Barry Lopez is an anthropologically-minded travel writer with deep interests in environmentalism and human nature.
Lopez won the National Book Award for his book "Arctic Dreams." He has also written "Of Wolves and Men" and eight books of fiction. "To the Best of Our Knowledge" executive producer Steve Paulson asked Lopez why he travels, and how he writes about the people he encounters.
This transcript has been edited for brevity and clarity.
Steve Paulson: This book is an autobiography told through your experiences of travel. Why has travel been so central to your life?
Barry Lopez: I really don't know. I went back and tried to mine my own history to see if I could find any hints of why I leave home so often, asking myself "what are you running from?" And I concluded that no, there was something else going on.
I remembered being a 3-year-old boy out in the water of Mamaroneck Sound, which is just a bay in Long Island Sound, and feeling that I desperately wanted to go further out in the water, but I couldn't swim. That emotion, that longing, that great yearning to see a world other than my own, never abated.
SP: Do you have a personal code of ethics when you travel?
BL: Oh, that's giving me more credit than I deserve. I think about how I behave and I take the cues for my behavior from the people I'm with, for the most part. But as far as an ethic goes, the most successful way to find your way into a situation is to be a listener and not a talker.
The second thing would be to show respect for things that you can't understand. Don't get into a situation where you're disagreeing with local people about the relative importance of an object or an act.
I would also say as an adult if you don't become interested in and relate to the children, the adults will think that you're not a grown up. A grown up would not be afraid of seeming to be immature or not serious and not play with the children. If you cannot seem to be an interrogator trying to dig out information that's interesting to you but actually relate to the children by playing cat's cradle or something like that, it works out a lot better.
SP: You've written about how Inuits are generally not comfortable with you as a white man writing stuff down in your notebook as you're hanging out with them, say, after a hunt. But you are a writer by profession; this is what you do. So, how do you deal with that tension?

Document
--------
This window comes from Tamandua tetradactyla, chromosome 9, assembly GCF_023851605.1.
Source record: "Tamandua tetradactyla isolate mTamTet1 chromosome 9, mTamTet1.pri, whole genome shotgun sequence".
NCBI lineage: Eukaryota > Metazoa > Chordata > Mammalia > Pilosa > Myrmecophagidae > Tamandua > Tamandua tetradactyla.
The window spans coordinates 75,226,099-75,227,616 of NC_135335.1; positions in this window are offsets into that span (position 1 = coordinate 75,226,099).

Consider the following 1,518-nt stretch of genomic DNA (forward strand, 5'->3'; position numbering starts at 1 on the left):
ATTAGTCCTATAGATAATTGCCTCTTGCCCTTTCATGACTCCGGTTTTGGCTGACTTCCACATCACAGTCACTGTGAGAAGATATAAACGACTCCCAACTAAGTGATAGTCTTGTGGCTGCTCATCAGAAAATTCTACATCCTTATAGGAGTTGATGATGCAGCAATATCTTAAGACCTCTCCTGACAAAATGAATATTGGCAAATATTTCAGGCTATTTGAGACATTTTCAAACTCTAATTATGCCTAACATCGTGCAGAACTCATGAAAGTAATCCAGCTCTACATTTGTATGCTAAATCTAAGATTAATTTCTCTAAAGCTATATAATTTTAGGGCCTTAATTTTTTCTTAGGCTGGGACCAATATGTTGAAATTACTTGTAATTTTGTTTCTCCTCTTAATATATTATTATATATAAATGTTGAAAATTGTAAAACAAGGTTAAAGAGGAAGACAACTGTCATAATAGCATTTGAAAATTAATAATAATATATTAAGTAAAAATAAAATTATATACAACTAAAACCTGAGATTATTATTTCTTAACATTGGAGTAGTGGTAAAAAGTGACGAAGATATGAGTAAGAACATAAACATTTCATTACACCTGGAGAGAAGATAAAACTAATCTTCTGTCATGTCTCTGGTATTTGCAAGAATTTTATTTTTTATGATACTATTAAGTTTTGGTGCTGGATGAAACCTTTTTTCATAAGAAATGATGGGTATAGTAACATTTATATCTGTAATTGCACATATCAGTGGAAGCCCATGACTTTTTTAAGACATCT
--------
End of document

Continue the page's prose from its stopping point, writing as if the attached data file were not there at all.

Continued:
BL: In that instance we were hunting narwhal in northern Canada and there were maybe 12 men and a couple of young Inuit boys and myself and another white man. I was his friend and he was my mediator and guide.
When I'm working, I often keep a little notebook in my shirt pocket so that I can quickly write down a couple of words that I know will help me recall later the larger incident. So, I was doing that on this trip and my friend said, "Put that away." And as soon as he said it I realized, "Oh, what was I thinking." And after that I just made sure that when I was writing notes down I did it in my tent where no one would see me. They've opened the door very wide for you to be there and you're behaving like a bad guest if you stand right in front of people and write things down.
The reason they don't like it is because in their experience, when white people write things down and then go off and write stories for newspapers that are littered with misunderstanding and inaccuracy, they pay for it. So, they just don't want to be around people who take notes. They prefer to be around people they really trust. Like any of us do.
SP: I'm also wondering if maybe there are some times when you just feel like this is not something I should write about. This is their business. This is their culture and it's not right for me to take this away and write about it.
BL: I always ask permission — I always explain what I'm doing.
As I recount in the book, there was an incident in a village where I was offered an opportunity to see something truly extraordinary and I chose not to, because I've become so tired of people like me reading about people like me who invaded every crevice of an indigenous culture in order to ... what? Very often it was just to make the person taking notes seem more important than he or she really was.